Theresa May failed because she did not show voters why the future was better with her, nor why the last seven years have been better with a Tory government.
The next leader must not repeat those mistakes.
May’s manifesto was a dog’s dinner, not just on social care but also policies like fox hunting and grammar schools that are a world away from most people’s problems.
And, because she expected to win anyway, she sidelined Philip Hammond and ignored the economy altogether – a mistake possibly even graver than the manifesto, given the enormous Tory lead on that issue and its importance to the Conservatives’ rationale for being in government in the first place.
But things may not be as bad as they look for her replacement. The Labour party’s internal coalition is fragile, and the DUP will not bring the government down if it risks putting Jeremy Corbyn into Downing Street.
So assuming May stands down in the near future, as is expected, the next Conservative leader will have perhaps three years from now to change the country noticeably, and for the better.
Housing is key. Rents in London and the rest of the South East – where the best jobs that younger voters aspire to are – are extraordinarily high by European standards, and only 34 per cent of 18-34 year olds now own their own home, compared to 54 per cent twenty years ago. Labour offered big policies on housing – the Conservatives ignored it altogether.
Do not push for more council housing, built on the cheap and doomed to be neglected by local government. Go for dense Bloomsbury-style terraces and Paris-style apartment blocks, built in traditional styles by the private sector. We can get that by limiting planners’ discretion over new developments, and liberalising design, infill and height rules, without ever compromising on safety.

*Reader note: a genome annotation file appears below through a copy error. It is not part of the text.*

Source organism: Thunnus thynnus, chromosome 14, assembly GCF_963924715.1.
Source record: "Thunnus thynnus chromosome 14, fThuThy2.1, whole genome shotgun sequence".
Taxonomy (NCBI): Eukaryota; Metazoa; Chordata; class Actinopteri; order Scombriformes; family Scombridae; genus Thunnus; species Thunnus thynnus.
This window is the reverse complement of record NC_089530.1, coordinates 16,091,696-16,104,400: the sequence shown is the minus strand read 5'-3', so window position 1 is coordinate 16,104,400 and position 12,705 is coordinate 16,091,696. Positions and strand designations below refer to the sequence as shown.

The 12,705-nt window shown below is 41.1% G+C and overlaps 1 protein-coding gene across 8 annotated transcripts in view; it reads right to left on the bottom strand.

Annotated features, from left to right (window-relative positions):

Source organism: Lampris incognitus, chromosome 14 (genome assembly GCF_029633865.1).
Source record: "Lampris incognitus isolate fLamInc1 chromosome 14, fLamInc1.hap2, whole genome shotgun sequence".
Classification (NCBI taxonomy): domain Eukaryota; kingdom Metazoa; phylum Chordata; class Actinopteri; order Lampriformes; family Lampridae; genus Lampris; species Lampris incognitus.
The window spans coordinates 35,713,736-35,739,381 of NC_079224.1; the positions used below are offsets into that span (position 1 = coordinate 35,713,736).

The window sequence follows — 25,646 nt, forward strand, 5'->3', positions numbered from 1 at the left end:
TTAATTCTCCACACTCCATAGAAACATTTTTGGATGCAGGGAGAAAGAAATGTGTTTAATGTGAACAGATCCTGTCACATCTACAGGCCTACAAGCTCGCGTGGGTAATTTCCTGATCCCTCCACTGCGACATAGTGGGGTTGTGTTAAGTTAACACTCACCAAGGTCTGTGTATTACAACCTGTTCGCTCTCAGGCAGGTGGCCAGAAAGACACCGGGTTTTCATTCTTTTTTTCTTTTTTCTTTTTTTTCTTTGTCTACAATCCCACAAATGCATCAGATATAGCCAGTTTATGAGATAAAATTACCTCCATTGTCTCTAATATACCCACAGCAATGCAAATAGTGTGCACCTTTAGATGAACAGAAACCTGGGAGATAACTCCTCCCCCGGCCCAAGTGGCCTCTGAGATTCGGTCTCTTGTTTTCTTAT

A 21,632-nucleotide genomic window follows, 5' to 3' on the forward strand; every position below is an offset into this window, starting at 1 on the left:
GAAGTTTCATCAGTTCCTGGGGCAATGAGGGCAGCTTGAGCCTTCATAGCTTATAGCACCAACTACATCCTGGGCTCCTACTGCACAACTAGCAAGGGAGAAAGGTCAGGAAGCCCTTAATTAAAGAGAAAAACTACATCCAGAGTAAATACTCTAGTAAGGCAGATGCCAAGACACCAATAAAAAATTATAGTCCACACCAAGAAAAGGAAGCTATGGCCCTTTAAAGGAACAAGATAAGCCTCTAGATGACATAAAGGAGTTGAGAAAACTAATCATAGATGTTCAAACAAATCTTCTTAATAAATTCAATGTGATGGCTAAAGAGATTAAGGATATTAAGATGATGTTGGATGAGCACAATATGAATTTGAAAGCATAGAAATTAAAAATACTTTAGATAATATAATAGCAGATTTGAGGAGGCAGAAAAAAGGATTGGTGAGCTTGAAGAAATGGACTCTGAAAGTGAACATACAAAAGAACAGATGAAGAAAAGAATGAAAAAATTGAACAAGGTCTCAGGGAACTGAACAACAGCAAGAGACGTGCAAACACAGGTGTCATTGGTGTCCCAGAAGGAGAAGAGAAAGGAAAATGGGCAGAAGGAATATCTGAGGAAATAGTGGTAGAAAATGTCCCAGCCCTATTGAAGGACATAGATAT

Recognise that land is key to the cost of housing. Planning permission is so scarce in some areas that getting it can increase the value of land by over one hundred times.
Locals fight tooth-and-nail to stop new developments, something we can change by making them benefit from new construction too.
To do that, let councils buy land, grant that land permission for development, and sell it to the private sector – ready for building. The billions councils make from this can go towards filling in potholes, council tax refunds, and improving existing social housing.
On tax, think like an economist. George Osborne’s corporation tax cuts were partly paid for by cutting reliefs for capital investments – a mistake he was warned against which deterred much of the extra investment the cuts should have delivered.
The next Prime Minister can fix that quite deftly. Boosting capital reliefs so that businesses can write off capital investments from tax immediately, just as they can with operating expenses like pens and paper, would effectively stop corporation tax from acting as a tax on investment without the change looking like a tax cut for the rich.
Done now, these two reforms will not only boost wages but they make them stretch further too – hopefully to be felt in time for the next election.
Brexit is where the biggest risk lies. Corbyn is a short recession away from taking the keys to Number 10, and even the most radical housing and tax reforms will not offset the damage of a hard Brexit.
But a Brexit that includes a transitional period in the European Economic Area as a route to a final, comprehensive deal may avoid that. We need a consensus approach that does not divide the country further. This is a minority government and on Brexit, the most important political event of our generation, it should act that way.
As for the next manifesto, focus on policies that have worked elsewhere.
Let local government issue municipal bonds for investment, as in Australia and the US; create a legal framework for long-term leases as in Germany; bring in Japanese-style track-and-train integration of the railways; copy Scandinavian models of childcare, which are much more affordable and less prescriptive than our own.
And show some compassion. Make Britain the most open market on earth for exporters from poor countries; give us the most humane animal welfare standards for food and farming in the world; immediately and unilaterally guarantee EU citizens’ rights; ditch the parochial and misguided migration cap.
An old warhorse like David Davis could be the right person for all this. He is well known for his independence on civil liberties, has credibility with Brexiteers, and believes that the Conservatives must focus on raising people up from the bottom of society, not just preserving the status quo.
A liberal like Sajid Javid may be a surprise contender too.
Whoever it is must recognise the one thing that May did not: voters will not be taken for granted.